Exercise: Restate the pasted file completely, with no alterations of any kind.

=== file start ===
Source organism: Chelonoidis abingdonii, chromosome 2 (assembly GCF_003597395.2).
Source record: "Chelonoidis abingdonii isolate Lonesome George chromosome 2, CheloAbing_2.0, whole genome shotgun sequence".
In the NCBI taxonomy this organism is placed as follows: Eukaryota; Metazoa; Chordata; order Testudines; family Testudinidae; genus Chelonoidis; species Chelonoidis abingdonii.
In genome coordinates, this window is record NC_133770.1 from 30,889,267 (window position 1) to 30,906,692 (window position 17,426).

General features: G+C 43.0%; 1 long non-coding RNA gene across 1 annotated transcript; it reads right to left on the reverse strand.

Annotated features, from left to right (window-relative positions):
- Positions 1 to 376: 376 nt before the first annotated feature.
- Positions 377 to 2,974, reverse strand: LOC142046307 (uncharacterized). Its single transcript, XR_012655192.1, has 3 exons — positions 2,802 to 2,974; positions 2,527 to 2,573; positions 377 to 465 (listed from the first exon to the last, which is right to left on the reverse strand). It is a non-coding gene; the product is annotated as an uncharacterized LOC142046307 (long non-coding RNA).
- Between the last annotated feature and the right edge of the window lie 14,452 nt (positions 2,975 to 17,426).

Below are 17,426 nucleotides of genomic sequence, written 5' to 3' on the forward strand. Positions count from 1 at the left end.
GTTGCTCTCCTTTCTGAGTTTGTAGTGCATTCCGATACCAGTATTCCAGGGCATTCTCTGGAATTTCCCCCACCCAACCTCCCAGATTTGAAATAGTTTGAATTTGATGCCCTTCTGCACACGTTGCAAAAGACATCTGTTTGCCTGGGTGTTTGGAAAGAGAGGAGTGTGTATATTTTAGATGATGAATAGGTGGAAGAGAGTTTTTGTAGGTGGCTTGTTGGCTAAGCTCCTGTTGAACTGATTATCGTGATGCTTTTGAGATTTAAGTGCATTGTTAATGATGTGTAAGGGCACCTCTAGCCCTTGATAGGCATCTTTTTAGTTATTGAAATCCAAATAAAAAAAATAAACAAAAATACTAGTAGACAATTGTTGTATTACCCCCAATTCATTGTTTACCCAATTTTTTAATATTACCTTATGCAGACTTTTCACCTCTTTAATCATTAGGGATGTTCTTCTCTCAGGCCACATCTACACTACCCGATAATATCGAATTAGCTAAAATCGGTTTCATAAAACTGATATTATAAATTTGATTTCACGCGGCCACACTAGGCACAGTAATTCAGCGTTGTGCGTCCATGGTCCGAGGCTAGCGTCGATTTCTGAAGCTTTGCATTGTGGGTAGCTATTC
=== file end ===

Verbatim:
Source organism: Chelonoidis abingdonii, chromosome 2 (assembly GCF_003597395.2).
Source record: "Chelonoidis abingdonii isolate Lonesome George chromosome 2, CheloAbing_2.0, whole genome shotgun sequence".
In the NCBI taxonomy this organism is placed as follows: Eukaryota; Metazoa; Chordata; order Testudines; family Testudinidae; genus Chelonoidis; species Chelonoidis abingdonii.
In genome coordinates, this window is record NC_133770.1 from 30,889,267 (window position 1) to 30,906,692 (window position 17,426).

General features: G+C 43.0%; 1 long non-coding RNA gene across 1 annotated transcript; it reads right to left on the reverse strand.

Annotated features, from left to right (window-relative positions):
- Positions 1 to 376: 376 nt before the first annotated feature.
- Positions 377 to 2,974, reverse strand: LOC142046307 (uncharacterized). Its single transcript, XR_012655192.1, has 3 exons — positions 2,802 to 2,974; positions 2,527 to 2,573; positions 377 to 465 (listed from the first exon to the last, which is right to left on the reverse strand). It is a non-coding gene; the product is annotated as an uncharacterized LOC142046307 (long non-coding RNA).
- Between the last annotated feature and the right edge of the window lie 14,452 nt (positions 2,975 to 17,426).

Below are 17,426 nucleotides of genomic sequence, written 5' to 3' on the forward strand. Positions count from 1 at the left end.
GTTGCTCTCCTTTCTGAGTTTGTAGTGCATTCCGATACCAGTATTCCAGGGCATTCTCTGGAATTTCCCCCACCCAACCTCCCAGATTTGAAATAGTTTGAATTTGATGCCCTTCTGCACACGTTGCAAAAGACATCTGTTTGCCTGGGTGTTTGGAAAGAGAGGAGTGTGTATATTTTAGATGATGAATAGGTGGAAGAGAGTTTTTGTAGGTGGCTTGTTGGCTAAGCTCCTGTTGAACTGATTATCGTGATGCTTTTGAGATTTAAGTGCATTGTTAATGATGTGTAAGGGCACCTCTAGCCCTTGATAGGCATCTTTTTAGTTATTGAAATCCAAATAAAAAAAATAAACAAAAATACTAGTAGACAATTGTTGTATTACCCCCAATTCATTGTTTACCCAATTTTTTAATATTACCTTATGCAGACTTTTCACCTCTTTAATCATTAGGGATGTTCTTCTCTCAGGCCACATCTACACTACCCGATAATATCGAATTAGCTAAAATCGGTTTCATAAAACTGATATTATAAATTTGATTTCACGCGGCCACACTAGGCACAGTAATTCAGCGTTGTGCGTCCATGGTCCGAGGCTAGCGTCGATTTCTGAAGCTTTGCATTGTGGGTAGCTATTC